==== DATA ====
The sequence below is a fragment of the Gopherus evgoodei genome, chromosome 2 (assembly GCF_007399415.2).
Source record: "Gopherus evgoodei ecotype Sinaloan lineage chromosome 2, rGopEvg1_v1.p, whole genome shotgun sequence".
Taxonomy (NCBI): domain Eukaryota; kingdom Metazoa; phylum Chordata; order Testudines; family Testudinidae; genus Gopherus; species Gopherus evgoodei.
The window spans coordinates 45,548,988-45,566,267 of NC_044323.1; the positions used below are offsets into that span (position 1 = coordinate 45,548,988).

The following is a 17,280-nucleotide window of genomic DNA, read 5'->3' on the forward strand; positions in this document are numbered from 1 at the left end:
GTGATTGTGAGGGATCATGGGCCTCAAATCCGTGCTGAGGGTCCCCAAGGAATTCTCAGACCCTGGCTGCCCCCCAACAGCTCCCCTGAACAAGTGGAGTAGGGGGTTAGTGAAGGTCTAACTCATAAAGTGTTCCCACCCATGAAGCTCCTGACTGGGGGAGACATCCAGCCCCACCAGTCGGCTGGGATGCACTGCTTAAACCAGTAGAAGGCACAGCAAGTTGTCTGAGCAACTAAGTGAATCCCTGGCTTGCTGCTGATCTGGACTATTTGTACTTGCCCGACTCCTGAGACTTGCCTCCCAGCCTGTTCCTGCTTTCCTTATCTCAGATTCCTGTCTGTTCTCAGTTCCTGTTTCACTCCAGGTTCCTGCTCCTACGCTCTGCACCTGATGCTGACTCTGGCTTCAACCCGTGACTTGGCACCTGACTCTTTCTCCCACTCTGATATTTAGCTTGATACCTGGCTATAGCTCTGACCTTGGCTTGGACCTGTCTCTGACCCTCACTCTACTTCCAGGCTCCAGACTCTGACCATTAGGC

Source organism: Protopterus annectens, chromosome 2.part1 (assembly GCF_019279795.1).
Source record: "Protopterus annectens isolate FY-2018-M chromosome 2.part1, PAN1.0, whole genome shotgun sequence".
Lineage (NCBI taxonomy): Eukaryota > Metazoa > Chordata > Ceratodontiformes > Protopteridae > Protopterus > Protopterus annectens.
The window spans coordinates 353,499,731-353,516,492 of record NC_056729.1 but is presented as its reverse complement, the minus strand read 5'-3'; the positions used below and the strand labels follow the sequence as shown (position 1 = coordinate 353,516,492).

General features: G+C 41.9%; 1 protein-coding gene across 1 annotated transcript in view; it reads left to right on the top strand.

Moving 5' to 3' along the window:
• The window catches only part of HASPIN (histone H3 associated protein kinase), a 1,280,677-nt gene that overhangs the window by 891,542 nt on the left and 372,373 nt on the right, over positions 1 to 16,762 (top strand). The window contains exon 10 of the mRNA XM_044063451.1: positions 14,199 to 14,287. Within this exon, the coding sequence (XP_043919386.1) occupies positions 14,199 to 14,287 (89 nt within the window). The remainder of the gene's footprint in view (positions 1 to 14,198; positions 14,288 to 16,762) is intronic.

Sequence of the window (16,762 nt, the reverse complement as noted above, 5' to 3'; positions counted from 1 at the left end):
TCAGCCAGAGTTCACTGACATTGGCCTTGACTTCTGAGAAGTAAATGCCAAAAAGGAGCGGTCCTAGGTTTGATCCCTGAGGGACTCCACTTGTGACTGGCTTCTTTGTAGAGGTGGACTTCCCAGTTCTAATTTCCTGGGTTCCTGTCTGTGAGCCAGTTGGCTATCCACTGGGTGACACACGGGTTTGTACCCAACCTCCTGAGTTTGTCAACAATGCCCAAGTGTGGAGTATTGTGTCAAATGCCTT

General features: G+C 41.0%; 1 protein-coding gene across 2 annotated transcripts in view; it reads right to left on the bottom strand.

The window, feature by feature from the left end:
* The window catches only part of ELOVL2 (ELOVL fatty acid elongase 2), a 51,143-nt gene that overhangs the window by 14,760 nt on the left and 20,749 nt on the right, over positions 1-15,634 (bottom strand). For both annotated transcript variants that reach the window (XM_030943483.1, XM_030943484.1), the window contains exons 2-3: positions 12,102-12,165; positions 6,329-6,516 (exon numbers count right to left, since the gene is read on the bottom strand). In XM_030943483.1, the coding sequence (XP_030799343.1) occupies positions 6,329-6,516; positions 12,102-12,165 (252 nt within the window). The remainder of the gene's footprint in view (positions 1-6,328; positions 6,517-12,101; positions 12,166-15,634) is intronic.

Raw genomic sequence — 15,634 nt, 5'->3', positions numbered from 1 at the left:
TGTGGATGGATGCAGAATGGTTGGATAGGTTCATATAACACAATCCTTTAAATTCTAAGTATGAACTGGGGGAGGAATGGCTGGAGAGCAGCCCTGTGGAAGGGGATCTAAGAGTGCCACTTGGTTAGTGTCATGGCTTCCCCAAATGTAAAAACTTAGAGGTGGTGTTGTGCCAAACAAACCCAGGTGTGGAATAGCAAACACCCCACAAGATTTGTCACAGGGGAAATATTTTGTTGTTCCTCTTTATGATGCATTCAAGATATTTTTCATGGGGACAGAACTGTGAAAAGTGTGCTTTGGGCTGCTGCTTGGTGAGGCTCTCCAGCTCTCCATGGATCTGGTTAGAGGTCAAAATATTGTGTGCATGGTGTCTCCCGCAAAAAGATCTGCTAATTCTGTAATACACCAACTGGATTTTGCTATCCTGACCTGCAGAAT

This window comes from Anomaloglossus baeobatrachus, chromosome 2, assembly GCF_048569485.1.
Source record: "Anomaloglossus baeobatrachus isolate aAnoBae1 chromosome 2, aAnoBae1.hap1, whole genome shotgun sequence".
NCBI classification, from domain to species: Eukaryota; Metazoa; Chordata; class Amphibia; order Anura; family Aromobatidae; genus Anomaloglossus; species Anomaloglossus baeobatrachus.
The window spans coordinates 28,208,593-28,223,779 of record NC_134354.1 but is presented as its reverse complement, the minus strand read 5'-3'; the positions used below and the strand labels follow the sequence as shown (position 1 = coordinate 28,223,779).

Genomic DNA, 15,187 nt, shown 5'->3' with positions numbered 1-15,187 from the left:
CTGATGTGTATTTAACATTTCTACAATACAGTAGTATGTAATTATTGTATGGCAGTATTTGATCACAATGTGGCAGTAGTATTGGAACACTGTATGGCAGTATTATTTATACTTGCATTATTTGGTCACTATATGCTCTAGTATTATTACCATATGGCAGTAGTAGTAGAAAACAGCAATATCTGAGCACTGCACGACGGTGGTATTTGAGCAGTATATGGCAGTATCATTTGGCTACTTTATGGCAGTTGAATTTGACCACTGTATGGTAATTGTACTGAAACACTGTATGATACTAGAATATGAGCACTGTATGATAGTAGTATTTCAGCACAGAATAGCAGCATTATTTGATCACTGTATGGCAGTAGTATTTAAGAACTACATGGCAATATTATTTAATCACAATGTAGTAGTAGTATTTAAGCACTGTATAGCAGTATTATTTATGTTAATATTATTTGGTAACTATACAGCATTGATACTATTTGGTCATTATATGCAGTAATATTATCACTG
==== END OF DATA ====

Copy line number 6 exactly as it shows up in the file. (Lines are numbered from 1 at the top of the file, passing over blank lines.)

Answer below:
GTGATTGTGAGGGATCATGGGCCTCAAATCCGTGCTGAGGGTCCCCAAGGAATTCTCAGACCCTGGCTGCCCCCCAACAGCTCCCCTGAACAAGTGGAGTAGGGGGTTAGTGAAGGTCTAACTCATAAAGTGTTCCCACCCATGAAGCTCCTGACTGGGGGAGACATCCAGCCCCACCAGTCGGCTGGGATGCACTGCTTAAACCAGTAGAAGGCACAGCAAGTTGTCTGAGCAACTAAGTGAATCCCTGGCTTGCTGCTGATCTGGACTATTTGTACTTGCCCGACTCCTGAGACTTGCCTCCCAGCCTGTTCCTGCTTTCCTTATCTCAGATTCCTGTCTGTTCTCAGTTCCTGTTTCACTCCAGGTTCCTGCTCCTACGCTCTGCACCTGATGCTGACTCTGGCTTCAACCCGTGACTTGGCACCTGACTCTTTCTCCCACTCTGATATTTAGCTTGATACCTGGCTATAGCTCTGACCTTGGCTTGGACCTGTCTCTGACCCTCACTCTACTTCCAGGCTCCAGACTCTGACCATTAGGC